The DOJ is once again stirring up the “sanctuary city” pot by sending letters to several cities questioning their policies. This time, Seattle made the list.
Today Attorney General Jeff Sessions, under cover of Trump’s public criticism of his job performance, quietly moved forward with updating the requirements for one type of grant to state and local law enforcement agencies in order to crack down on so-called “sanctuary city” policies.
At the end of March, the City of Seattle filed a lawsuit against the Trump administration over its threats to withhold federal funding from so-called “sanctuary cities.” Today, the Trump administration responded with a motion to dismiss the case.
I reported earlier that Attorney General Jeff Sessions issued a memo earlier this week clarifying many issues related to the Trump administration’s executive order threatening to withhold federal funding from so-called “sanctuary cities.” On Monday, the DOJ also filed a motion asking the judge in the San Francisco and Santa Clara lawsuits to reconsider his ruling placing a preliminary injunction on the government’s ability to implement Trump’s executive order. The DOJ’s motion provides further interpretation of Sessions’ memo and what it means for sanctuary cities.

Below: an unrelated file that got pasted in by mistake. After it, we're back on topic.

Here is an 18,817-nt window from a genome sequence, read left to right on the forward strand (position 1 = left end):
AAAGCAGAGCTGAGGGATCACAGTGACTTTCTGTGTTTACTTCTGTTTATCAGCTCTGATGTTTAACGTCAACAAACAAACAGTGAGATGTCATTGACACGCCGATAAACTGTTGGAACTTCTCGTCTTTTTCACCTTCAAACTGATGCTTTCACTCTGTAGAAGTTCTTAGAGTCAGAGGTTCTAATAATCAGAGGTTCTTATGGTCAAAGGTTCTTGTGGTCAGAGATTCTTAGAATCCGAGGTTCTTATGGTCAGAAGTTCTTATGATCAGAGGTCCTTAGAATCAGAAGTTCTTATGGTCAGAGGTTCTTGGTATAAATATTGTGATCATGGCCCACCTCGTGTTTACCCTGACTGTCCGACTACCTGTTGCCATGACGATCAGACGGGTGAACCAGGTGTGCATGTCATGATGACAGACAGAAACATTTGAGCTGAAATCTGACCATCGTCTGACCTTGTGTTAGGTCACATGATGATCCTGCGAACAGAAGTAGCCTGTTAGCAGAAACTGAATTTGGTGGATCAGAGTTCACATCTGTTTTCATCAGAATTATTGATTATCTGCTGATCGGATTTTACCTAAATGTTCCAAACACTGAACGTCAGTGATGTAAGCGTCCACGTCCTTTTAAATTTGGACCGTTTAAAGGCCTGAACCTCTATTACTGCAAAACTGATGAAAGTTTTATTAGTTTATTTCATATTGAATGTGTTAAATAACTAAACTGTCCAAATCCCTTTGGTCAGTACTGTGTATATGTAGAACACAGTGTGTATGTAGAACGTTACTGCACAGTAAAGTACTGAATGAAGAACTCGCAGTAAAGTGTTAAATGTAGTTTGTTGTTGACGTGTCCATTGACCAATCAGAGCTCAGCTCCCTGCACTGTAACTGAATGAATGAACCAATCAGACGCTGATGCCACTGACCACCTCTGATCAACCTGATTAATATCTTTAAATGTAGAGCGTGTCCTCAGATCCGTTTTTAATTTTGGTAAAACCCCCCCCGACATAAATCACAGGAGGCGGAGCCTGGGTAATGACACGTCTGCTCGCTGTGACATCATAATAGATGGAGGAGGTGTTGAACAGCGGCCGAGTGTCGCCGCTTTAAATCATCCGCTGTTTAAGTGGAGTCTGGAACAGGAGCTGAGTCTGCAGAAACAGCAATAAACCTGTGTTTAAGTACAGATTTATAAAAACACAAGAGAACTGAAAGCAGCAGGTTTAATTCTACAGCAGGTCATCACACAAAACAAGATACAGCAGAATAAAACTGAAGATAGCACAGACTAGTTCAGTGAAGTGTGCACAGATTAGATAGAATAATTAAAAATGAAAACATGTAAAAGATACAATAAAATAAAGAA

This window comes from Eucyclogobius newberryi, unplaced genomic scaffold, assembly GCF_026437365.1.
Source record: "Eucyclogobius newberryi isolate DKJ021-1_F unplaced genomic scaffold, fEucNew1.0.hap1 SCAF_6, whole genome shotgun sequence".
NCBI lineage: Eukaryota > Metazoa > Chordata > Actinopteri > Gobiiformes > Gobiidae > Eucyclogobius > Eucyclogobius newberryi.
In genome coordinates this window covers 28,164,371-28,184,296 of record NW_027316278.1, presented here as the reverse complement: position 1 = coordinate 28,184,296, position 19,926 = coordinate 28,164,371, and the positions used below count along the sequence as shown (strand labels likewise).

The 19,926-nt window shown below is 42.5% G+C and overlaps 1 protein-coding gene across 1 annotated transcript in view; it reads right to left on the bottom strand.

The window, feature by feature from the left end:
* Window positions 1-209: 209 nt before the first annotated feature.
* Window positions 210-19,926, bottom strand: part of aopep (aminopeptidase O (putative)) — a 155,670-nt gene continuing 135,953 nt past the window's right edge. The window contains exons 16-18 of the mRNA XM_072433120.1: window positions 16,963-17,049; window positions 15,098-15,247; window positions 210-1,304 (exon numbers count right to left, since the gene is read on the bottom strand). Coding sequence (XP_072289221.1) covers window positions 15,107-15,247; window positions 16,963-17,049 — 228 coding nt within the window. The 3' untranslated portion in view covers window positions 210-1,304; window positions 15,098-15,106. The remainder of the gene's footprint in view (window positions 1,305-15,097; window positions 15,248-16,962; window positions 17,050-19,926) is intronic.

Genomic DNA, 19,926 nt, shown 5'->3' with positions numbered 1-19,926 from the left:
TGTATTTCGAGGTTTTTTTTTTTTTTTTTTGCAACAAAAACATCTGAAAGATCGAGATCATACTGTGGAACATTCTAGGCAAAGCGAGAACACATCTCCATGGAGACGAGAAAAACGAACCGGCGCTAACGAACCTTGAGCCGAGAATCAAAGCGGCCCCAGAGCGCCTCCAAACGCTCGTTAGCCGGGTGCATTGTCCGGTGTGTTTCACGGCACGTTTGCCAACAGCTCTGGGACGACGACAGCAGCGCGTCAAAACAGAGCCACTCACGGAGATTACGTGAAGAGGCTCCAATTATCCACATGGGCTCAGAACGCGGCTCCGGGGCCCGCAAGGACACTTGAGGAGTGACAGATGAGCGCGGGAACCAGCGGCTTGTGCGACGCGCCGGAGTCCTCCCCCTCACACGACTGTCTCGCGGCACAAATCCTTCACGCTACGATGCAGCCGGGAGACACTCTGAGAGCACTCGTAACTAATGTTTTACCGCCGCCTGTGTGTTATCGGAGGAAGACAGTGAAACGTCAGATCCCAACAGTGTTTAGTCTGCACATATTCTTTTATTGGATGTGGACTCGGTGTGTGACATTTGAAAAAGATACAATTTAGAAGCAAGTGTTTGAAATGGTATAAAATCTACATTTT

This afternoon, Judge William H. Orrick of the U.S. District Court of Northern California issued a nationwide preliminary injunction barring the Department of Justice and the Department of Homeland Security from enforcing part of President Trump’s executive order withholding federal grant funds from so-called “sanctuary jurisdictions.”
On Friday, the Justice Department sent letters to nine jurisdictions requiring them to certify that they are in compliance with the federal law requiring certain forms of cooperation with federal authorities in enforcing immigration laws. But Seattle was not one of the recipients.
This morning, U.S. Attorney General Jeff Session delivered remarks on the topic of so-called “sanctuary cities” and how the Trump Administration would respond, amping up the rhetoric with some specific threats — though not necessarily ones he can keep.